Instead we held onto plekanec, who is a nice little player but who gives some other teams more value given where they currently are than he gives us in our particular point of development. He is 31, makes 5.5 and is the player who gets us the most back in any trade. We likely won’t win a cup with pleks anytime soon, so holding onto him while he gets older, at his salary, just makes no sense given our needs and where the team is at. We held onto Gionta, Markov, Moen, Boullion, Murray, Briere, some of whom played well, but in reality, who cares! What did we win with them? Not much. We are past due to get rid of all the older veterans, the non-performing veterans, the overpaid veterans and maybe even guys like Pacioretty who despite having a very friendly contract, is a fluffy perimeter type player. I like him but he can be used to get back the type of hard nose playoff player this team desperately needs. Vanek can obviously go and I would also let go of prust even though I like the guy. For toughness we can keep white , weise and sign another player of that ilk. The time has come to lean out this team.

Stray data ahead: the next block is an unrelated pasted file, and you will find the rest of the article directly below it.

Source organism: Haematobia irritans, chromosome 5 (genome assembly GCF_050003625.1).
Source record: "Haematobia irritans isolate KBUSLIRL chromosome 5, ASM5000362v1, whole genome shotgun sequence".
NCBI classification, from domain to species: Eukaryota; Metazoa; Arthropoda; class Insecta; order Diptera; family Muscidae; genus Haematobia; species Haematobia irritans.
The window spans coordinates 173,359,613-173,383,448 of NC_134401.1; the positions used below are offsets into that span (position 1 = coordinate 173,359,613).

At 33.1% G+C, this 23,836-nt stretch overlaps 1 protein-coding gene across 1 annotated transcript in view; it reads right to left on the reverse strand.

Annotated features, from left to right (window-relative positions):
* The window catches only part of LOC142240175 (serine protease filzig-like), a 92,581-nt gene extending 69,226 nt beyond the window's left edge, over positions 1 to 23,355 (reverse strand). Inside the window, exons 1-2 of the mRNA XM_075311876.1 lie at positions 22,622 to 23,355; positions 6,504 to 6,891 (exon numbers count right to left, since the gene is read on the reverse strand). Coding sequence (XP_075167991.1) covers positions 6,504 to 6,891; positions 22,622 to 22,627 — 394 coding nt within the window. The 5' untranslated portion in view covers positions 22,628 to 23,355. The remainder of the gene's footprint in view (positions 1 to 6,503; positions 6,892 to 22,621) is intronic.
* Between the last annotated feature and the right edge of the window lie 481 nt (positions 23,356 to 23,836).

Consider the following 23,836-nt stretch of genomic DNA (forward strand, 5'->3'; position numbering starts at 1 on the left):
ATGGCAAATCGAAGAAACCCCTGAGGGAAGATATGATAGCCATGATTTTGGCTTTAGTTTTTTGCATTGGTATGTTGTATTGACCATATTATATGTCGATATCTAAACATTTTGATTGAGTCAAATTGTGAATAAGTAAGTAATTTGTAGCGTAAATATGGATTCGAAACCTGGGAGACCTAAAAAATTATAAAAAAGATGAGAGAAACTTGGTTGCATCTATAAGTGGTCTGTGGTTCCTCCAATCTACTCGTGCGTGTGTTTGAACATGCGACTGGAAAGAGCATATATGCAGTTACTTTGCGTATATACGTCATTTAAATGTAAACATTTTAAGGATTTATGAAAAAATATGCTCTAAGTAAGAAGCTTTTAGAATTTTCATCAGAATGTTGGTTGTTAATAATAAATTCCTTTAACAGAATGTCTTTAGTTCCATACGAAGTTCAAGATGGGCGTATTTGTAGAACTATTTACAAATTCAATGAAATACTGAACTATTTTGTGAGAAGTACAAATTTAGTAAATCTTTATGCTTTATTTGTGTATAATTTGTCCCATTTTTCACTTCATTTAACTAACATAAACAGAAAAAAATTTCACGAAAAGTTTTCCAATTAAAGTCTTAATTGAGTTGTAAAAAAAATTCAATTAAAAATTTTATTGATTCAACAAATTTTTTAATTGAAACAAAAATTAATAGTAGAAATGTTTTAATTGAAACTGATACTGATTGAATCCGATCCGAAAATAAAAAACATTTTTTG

Go young, suck for a year, stockpile draft picks, draft higher(in every round) because we suck, go with price, subban, gorges, weaver, beaulieu, tinordi, emelin, pateryn, dd, gallagher, galchenyuk, eller, weise, bourneval, white and sign a few fa’s (from the cash we free up from pleks,gio, markov and others)to get us through a year or 2 until our prospects are ready…and we do have some that are good and may be really good but they need another 1-3 yrs.

    If Bergevin has any guts at all, he would forego the need to get some measly cash back to Molson from a round or 2 of playoffs, and build this team as it ought to be built, on solid young legs, with proper cap space management, prospect development, good drafting, and a few key FA additions as we need along the way. Next year is a DEEP draft, I would suggest Bergevin position himself and this team accordingly.

    I don’t mind losing for a year or two in order to be a lot better in three.

    • Spoken like someone who has no clue how hockey works, has no idea how a team functions, and has no idea what winning ACTUALLY means.